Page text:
Among the many problems that folks speculated about as the pandemic got its grip on the economy, surely the notion that a rush of people would be quitting their jobs was not one of them. Losing their jobs, sure. But quitting them? And yet, here we are, amid the so-called “Great Resignation,” with unheard of numbers of people voluntarily leaving their employment.
Conventional wisdom holds that the Great Resignation is a bad thing; something that needs fixing. At a time when – and this is a first for our economy – there are more job openings than there are people looking for jobs, we don’t need even more jobs opening up. What we need is more folks entering the workforce and filling the job openings that are already out there.
While I get the conventional wisdom – lower labor force participation is at least arguably a bad thing – I am not so sure it tells the whole story. For one thing, while the pandemic has not cratered the economy, it has shaken it up. Working from home and hybrid working arrangements have created new opportunities for workers and businesses. Supply chain problems have created a demand for new technologies and business models, as have changes in buying habits (I counted a dozen packages on the front porch a few days ago). All of these factors suggest that jobs are shifting in terms of industries and skillsets, and so are workers.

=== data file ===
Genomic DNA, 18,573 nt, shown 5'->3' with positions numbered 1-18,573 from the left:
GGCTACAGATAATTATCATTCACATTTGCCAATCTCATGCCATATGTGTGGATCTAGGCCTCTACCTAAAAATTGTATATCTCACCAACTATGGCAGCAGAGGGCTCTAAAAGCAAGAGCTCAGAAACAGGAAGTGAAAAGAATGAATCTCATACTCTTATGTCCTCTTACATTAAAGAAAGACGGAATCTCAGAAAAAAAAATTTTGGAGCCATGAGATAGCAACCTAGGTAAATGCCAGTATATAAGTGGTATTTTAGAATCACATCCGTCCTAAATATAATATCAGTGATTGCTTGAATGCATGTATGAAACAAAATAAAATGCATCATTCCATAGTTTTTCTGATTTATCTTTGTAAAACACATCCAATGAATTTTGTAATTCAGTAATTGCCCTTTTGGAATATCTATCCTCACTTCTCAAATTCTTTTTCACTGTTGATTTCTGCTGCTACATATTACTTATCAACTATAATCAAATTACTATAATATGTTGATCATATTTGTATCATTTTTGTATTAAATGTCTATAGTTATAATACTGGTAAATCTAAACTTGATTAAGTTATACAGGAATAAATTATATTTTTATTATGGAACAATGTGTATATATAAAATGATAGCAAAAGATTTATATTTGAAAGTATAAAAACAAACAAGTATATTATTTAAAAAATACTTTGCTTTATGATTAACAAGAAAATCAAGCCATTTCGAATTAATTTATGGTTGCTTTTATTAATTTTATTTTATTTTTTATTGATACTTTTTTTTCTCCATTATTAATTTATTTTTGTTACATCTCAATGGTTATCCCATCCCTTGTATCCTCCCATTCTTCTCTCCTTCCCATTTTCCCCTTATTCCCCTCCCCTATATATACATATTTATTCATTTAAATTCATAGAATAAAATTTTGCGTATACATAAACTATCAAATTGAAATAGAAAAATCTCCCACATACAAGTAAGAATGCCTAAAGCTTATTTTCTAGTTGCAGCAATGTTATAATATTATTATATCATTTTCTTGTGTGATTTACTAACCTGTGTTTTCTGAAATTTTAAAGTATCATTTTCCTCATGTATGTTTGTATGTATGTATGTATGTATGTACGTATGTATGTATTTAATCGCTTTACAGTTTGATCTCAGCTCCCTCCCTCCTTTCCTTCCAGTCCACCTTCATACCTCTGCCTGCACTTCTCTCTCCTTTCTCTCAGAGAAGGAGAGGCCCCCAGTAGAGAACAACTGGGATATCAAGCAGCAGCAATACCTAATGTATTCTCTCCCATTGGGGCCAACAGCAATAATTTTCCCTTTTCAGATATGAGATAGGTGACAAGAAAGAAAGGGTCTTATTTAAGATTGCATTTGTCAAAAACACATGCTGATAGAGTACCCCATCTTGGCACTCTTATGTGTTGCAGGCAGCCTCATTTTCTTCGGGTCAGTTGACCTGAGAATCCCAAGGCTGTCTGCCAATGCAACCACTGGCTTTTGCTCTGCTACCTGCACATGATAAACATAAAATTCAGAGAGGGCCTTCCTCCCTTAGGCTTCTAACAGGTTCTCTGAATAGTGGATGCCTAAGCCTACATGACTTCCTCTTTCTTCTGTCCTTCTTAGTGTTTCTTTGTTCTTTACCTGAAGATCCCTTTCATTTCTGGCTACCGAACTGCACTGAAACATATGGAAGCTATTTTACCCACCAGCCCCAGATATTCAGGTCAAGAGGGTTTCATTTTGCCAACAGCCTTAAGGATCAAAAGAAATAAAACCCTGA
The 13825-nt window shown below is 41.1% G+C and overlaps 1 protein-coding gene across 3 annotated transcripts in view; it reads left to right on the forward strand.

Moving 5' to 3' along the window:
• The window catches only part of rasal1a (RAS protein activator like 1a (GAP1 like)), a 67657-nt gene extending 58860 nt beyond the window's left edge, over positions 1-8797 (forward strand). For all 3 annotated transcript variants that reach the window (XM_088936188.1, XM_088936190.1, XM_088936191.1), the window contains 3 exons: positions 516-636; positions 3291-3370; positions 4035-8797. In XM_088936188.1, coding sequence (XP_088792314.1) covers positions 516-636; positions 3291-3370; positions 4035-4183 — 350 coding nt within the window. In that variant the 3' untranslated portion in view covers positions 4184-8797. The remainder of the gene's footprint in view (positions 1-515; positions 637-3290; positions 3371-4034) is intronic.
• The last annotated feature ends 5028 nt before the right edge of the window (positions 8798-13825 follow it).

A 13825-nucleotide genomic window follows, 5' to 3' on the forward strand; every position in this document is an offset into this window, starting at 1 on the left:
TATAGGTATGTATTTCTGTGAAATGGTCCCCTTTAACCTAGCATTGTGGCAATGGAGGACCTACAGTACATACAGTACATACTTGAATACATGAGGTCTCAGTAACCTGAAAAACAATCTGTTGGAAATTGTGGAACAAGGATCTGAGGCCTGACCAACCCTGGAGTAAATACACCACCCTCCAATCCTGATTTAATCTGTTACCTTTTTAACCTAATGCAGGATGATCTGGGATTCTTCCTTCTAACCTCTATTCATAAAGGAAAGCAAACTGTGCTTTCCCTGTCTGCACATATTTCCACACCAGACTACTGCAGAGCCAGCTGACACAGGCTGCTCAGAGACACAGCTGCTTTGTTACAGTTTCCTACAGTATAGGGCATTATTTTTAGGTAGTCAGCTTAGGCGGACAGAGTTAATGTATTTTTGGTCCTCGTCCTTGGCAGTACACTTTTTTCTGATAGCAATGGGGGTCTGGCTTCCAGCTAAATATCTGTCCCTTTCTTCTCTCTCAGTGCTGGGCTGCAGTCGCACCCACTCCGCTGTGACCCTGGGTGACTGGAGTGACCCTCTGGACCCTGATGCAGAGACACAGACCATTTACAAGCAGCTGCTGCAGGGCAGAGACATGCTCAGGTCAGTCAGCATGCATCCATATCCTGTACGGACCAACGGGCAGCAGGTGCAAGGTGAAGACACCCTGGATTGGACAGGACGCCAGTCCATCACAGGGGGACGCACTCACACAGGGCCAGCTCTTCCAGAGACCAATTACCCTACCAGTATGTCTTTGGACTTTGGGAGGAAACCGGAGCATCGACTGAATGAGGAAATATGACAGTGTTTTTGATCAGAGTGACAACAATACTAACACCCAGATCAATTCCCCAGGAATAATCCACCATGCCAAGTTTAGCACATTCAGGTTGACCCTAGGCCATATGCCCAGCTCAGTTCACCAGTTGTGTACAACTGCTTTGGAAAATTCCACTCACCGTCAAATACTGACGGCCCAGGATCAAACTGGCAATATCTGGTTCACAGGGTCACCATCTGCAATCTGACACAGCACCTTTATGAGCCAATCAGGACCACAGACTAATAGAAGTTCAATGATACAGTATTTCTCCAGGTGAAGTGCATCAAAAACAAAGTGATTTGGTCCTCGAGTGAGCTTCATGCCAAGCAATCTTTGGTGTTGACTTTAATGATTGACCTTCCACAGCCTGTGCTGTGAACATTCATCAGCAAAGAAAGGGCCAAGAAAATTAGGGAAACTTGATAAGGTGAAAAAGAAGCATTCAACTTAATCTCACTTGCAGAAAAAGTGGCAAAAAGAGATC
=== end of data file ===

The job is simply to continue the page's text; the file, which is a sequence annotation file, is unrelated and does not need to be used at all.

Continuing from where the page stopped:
But there is another reason that the Great Resignation may be worth featuring rather than fixing. One of the distinguishing characteristics of highly innovative economies – think Silicon Valley and its brethren – is high employee turnover. These regions spawn new companies (and create wealth) at much higher rates than less innovative regions. And those companies grow – and fail – much faster than traditional small and big businesses. That, in turn, creates a constant high demand for – and supply of – new hires. The process is revved up by the huge differences in risk/reward profiles between the newer companies (higher risk/reward) and the more established companies (lower risk/higher security). (See Employee Turnover: A Cloud with
a Silver Lining (jsonline.com) for a deeper discussion of this idea.)
The slower rebound of labor force participation relative to job creation since the bottom of the Pandemic recession is surely a big part of the Great Resignation. But something else may very well be going on. Something kind of encouraging. The economy may be creating more opportunities for innovation and wealth creation. And just maybe more folks looking for ways to be a part of the economic engine that drives the “creative destruction” that in turn drives economic growth. A little Silicon Valley in places other than Silicon Valley would be a good thing.